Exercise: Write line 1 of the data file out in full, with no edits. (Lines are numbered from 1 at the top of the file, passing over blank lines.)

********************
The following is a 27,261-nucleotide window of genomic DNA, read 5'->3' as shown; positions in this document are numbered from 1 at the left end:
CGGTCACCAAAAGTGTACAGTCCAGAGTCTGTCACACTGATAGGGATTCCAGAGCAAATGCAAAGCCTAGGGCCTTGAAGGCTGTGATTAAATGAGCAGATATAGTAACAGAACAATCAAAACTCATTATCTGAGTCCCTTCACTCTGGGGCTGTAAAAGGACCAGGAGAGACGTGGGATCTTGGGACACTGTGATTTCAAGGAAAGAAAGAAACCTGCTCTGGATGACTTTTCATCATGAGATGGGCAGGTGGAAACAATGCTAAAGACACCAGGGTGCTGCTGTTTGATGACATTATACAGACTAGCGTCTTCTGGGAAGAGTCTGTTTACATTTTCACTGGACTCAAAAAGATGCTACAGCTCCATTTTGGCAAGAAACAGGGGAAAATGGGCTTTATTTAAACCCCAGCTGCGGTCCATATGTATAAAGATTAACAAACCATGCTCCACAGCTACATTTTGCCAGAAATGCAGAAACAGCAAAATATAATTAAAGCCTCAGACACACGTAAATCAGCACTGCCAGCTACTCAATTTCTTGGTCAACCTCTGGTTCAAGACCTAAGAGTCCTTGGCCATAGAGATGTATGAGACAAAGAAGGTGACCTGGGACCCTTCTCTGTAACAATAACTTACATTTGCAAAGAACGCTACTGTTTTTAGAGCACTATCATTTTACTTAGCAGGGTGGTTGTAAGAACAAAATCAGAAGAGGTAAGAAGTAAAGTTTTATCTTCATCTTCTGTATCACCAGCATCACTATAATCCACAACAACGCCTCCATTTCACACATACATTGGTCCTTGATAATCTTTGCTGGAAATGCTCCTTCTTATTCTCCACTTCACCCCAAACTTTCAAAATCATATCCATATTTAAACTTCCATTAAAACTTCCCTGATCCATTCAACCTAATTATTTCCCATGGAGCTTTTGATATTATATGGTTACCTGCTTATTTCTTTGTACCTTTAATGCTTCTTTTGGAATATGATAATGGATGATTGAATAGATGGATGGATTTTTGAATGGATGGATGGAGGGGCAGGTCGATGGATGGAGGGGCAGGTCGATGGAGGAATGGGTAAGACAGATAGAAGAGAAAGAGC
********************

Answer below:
The following is a 27,261-nucleotide window of genomic DNA, read 5'->3' as shown; positions in this document are numbered from 1 at the left end: